The stock price of Robinhood Markets Inc dropped by nearly 7% as of Monday's close following news that payment processing company PayPal Holdings is planning to set up its own online brokerage. The dip was also partly caused by a report stating that regulators may be planning a ban that would negatively affect Robinhoond's business.

A report from CNBC, which cited internal sources, said PayPal is now actively exploring ways to let its customers in the U.S. trade stocks directly on its platform. On the same day, the U.S. Securities and Exchange Commission announced that there may be "an inherent conflict of interest" in payment for order flow transactions.

Robinhood relies on these types of transactions for the bulk of its revenue. The transaction, also known by the acronym PFOF, allows the company to generate profits by sending its customers' orders to wholesale brokers instead of transitional exchanges.

SEC chairman, Gary Gensler, said in an interview that the conflict of interest stems from the fact that companies not only earn from a small spread on each trade but also gather relevant data. He said these companies get the first look at trades and they could potentially use the data to match buyers and sellers from the order flow.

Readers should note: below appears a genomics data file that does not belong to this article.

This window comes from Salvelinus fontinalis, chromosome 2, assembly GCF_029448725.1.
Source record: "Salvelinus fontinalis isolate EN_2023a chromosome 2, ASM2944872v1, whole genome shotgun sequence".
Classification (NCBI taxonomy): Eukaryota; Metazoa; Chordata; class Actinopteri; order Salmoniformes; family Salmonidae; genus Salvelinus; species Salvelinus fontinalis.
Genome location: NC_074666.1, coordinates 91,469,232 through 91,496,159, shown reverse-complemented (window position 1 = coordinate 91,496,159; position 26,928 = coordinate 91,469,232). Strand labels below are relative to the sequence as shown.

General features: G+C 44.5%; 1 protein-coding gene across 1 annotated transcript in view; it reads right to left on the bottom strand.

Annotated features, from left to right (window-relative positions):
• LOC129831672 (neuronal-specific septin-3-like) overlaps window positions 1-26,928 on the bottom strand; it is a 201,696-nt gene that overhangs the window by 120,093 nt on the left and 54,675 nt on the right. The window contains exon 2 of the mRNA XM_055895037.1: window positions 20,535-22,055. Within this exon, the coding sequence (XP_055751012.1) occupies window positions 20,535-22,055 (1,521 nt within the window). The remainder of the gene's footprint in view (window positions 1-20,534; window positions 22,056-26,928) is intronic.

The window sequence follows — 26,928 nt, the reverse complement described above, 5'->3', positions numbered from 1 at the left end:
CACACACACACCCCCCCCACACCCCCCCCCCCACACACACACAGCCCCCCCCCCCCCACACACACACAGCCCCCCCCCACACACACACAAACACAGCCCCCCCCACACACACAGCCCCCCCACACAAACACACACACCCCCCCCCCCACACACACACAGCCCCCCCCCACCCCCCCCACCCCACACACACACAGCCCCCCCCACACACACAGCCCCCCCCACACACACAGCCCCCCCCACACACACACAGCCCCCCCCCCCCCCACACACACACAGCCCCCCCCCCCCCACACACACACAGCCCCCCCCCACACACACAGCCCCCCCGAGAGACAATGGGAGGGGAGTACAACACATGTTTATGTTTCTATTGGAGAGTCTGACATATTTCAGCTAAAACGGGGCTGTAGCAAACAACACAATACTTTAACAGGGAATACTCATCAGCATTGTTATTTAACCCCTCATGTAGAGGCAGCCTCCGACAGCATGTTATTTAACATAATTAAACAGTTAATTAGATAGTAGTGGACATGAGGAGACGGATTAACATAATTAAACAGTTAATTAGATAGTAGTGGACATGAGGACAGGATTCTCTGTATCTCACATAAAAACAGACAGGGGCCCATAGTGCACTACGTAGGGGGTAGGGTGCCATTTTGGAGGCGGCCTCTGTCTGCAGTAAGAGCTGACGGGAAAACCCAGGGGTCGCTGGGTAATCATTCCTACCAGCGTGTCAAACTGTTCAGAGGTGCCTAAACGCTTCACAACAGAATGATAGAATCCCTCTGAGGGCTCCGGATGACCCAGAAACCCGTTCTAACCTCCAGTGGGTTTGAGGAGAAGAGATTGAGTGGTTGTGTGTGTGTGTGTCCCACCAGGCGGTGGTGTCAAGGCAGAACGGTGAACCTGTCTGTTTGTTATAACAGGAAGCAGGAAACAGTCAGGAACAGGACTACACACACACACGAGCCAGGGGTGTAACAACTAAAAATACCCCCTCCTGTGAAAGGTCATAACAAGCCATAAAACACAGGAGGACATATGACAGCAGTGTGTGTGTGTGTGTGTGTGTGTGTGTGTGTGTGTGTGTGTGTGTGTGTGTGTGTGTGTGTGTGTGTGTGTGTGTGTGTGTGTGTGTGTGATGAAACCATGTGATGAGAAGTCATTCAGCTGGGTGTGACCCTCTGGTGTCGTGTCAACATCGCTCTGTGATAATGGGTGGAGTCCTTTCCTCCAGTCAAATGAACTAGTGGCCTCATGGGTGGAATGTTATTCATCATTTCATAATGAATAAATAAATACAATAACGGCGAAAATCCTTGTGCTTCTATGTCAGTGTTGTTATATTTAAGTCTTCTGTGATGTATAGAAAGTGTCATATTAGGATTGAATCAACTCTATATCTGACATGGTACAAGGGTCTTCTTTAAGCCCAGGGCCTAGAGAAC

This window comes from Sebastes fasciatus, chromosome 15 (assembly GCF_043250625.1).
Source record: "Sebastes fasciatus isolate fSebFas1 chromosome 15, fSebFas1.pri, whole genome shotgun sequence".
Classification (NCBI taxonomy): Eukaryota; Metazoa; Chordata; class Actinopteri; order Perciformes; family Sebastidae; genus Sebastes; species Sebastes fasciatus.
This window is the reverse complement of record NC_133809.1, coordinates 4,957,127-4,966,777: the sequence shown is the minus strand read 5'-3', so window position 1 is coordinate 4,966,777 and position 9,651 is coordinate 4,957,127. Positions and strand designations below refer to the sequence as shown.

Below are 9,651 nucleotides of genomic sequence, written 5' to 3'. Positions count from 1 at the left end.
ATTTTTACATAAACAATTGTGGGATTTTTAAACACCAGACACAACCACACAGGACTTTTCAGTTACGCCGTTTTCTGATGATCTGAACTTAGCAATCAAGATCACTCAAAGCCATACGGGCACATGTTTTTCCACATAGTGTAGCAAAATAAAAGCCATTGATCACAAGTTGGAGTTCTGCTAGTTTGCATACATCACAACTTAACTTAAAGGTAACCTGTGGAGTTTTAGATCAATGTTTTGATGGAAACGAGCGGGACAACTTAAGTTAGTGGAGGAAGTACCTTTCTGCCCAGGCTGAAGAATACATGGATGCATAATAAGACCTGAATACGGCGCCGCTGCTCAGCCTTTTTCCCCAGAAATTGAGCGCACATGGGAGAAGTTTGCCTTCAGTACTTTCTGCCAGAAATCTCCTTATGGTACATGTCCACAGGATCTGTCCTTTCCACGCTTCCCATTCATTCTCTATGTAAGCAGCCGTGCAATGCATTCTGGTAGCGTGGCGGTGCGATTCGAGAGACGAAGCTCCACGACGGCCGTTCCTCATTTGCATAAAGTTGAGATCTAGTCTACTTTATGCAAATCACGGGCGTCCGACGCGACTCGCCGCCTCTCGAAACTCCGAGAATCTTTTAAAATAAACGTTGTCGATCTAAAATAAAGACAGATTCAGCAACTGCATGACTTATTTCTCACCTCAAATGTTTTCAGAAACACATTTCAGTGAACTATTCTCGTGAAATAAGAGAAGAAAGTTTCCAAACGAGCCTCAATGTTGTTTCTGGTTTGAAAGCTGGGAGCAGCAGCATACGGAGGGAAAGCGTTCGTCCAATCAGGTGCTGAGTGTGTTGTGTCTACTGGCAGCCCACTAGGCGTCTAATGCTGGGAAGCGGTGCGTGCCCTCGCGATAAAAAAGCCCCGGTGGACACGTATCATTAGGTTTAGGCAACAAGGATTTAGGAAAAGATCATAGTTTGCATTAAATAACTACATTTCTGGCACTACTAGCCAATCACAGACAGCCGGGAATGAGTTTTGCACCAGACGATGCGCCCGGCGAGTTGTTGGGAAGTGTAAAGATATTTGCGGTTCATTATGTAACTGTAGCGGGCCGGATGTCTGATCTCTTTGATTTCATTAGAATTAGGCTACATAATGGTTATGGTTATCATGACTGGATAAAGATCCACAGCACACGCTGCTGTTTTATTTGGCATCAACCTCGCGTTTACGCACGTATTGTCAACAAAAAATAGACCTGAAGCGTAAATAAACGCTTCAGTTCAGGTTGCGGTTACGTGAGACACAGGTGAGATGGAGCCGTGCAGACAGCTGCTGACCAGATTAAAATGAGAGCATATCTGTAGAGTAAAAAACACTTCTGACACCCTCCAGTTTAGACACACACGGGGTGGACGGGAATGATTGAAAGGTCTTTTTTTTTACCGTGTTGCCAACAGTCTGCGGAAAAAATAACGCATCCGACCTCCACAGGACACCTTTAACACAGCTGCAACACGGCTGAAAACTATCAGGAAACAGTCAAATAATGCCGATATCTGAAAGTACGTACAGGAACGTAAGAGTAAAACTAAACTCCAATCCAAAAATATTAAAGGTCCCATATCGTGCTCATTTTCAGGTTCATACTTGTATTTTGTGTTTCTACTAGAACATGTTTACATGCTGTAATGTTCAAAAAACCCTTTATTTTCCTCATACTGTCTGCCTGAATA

Gensler said the controversial practice may be suitable or the most efficient for today's markets. He did not elaborate further on the comment nor did he mention any instances where PFOF transactions had harmed investors.

Regulators have recently increased their scrutiny on companies such as Robinhood that rely on PFOF transactions to generate profits. Some investors have expressed concerns that the practice may incentivize brokers to prioritize their own profits instead of giving customers the best trade executions.

As of Monday's close, Robinhood's shares were trading at $49.64 per share, 6.9% below its opening price. The company went public in late July. Since then its stock has jumped by more than 25%.

Apart from how it earns its money, Robinhood has been under regulatory scrutiny for its aggressive marketing campaign, which mostly targets inexperienced traders. The company had also been recently criticized for its involvement in the recent meme stock craze.